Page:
In this sketch, we use three different for loops. In the for loop, a counter, end condition, and counter increment is declared. All the counters in this sketch start on 0, and as long as the counter is smaller than 5, the for loop will keep on looping. For every time the for loop makes a loop, the counter is increased by one. Inside the for loop, the LED is first turned on and then there is a delay. The delay time is the difference between the three for loops.

Then, the LED is turned off and there is a new delay. Once the first loop has met the end condition, the second loop takes over, and so on. The for loops are good if you know you want to do a certain thing a certain number of times.

As you can see in the preceding sketch, the procedure for turning the LED on and off is the same for all of the for loops. This is a perfect opportunity to introduce a function into your code. Functions help save memory space. In the case of the sketch we are working with, memory space will not become a problem since the sketch is very small. However, as you progress, sketches will become bigger and bigger, and memory space may become a problem. Depending on the board you are using, there is a limit to how big you can make you sketches. Optimizing your code helps save space, but is also good coding practice, since it gives you a better overview of your code:

int led = 12;

void setup() {
  pinMode(led, OUTPUT);
}

void loop() {
  for(int i=0; i<5; i++){
    blinkLed(1000); //call the function and add the delay time
  }
  for(int j=0; j<5; j++){
    blinkLed(500); //call the function and add the delay time
  }
  for(int k=0; k<5; k++){
    blinkLed(100); //call the function and add the delay time
  }
}

/*declares the function blinkLed and adds a parameter that needs to be included with the use of the function*/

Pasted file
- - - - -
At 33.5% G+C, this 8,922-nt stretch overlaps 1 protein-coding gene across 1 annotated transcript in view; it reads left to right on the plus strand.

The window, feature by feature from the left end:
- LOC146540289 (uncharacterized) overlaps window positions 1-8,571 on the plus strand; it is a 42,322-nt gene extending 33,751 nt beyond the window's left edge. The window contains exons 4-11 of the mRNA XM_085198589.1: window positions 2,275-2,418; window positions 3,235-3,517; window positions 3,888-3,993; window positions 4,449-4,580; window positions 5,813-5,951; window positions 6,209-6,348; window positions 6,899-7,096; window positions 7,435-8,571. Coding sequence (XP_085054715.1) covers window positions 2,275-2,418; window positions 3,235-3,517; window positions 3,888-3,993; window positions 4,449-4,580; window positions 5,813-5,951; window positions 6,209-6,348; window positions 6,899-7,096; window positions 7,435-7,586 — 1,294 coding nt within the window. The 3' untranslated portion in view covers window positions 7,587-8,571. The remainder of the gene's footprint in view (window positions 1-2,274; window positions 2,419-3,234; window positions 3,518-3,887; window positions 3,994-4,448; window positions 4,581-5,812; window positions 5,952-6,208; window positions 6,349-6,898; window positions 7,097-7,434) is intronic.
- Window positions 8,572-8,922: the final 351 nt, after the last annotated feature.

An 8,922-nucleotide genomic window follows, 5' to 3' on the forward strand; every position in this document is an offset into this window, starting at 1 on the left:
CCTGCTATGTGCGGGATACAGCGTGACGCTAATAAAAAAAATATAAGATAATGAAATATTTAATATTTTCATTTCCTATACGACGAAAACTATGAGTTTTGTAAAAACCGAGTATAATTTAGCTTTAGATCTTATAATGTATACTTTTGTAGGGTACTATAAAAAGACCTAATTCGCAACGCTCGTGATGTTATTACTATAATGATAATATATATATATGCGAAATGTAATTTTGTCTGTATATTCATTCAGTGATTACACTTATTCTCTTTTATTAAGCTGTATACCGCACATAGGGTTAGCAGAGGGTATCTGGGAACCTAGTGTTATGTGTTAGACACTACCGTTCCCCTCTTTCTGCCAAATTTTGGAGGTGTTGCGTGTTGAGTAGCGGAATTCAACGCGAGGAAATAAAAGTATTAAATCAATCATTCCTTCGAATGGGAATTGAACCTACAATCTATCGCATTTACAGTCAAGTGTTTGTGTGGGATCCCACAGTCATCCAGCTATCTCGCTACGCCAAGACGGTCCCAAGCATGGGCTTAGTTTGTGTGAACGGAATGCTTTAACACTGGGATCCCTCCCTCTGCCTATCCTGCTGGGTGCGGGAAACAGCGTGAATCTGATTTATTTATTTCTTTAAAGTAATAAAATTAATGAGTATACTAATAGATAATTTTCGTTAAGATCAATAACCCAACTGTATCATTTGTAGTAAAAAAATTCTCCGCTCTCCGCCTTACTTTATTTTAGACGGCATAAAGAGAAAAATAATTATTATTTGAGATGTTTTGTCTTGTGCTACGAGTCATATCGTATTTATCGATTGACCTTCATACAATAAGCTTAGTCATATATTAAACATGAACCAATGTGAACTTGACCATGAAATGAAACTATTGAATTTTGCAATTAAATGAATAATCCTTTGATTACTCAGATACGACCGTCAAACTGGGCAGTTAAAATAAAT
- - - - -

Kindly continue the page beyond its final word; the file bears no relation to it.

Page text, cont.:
void blinkLed(int delayTime){
digitalWrite(led, HIGH); //turn the led on
    delay(delayTime); //wait for a bit
    digitalWrite(led, LOW); //turn the led off
    delay(delayTime); //wait some more
}

The blinkLed function has been declared so it takes a parameter, which is delayTime. This variable is then used inside the function to set the speed of the blinking.

 

Summary


In this chapter, we have had a look at the different parts of the FLORA board and how to install the IDE. We also made some small sketches to work with the on-board LED. We made our first electronic circuit using an external LED.

In the next chapter, I will introduce you to some analog sensors that are suitable for working with wearable's. We will keep using LEDs as our output, to show how we can interact with the data gathered from the sensors, as well as how to control the intensity of the LED.

About the Authors
  • Tony Olsson

    Tony Olsson works as a lecturer at the University of Malmö, where he teaches multiple design fields with the core being physical prototyping and wearable computing. His research includes haptic interactions and telehaptic communication. Olsson has a background in philosophy and traditional arts, but later shifted his focus to interaction design and computer science. He is also involved in running the IOIO laboratory at Malmö University. Besides his work at the university, he also works as a freelance artist/designer and author. Prior to this publication, Olsson published two books based on wearable computing and prototyping with Arduino and Arduino-based platforms.

    Browse publications by this author
  • Tony Effe A Olsson

    Tony Olsson works as a lecturer at the University of Malmö, where he teaches multiple design fields with the core being physical prototyping and wearable computing. His research includes haptic interactions and telehaptic communication. Olsson has a background in philosophy and traditional arts, but later shifted his focus to interaction design and computer science. He is also involved in running the IOIO laboratory at Malmö University. Besides his work at the university, he also works as a freelance artist/designer and author. Prior to this publication, Olsson published two books based on wearable computing and prototyping with Arduino and Arduino-based platforms.

    Browse publications by this author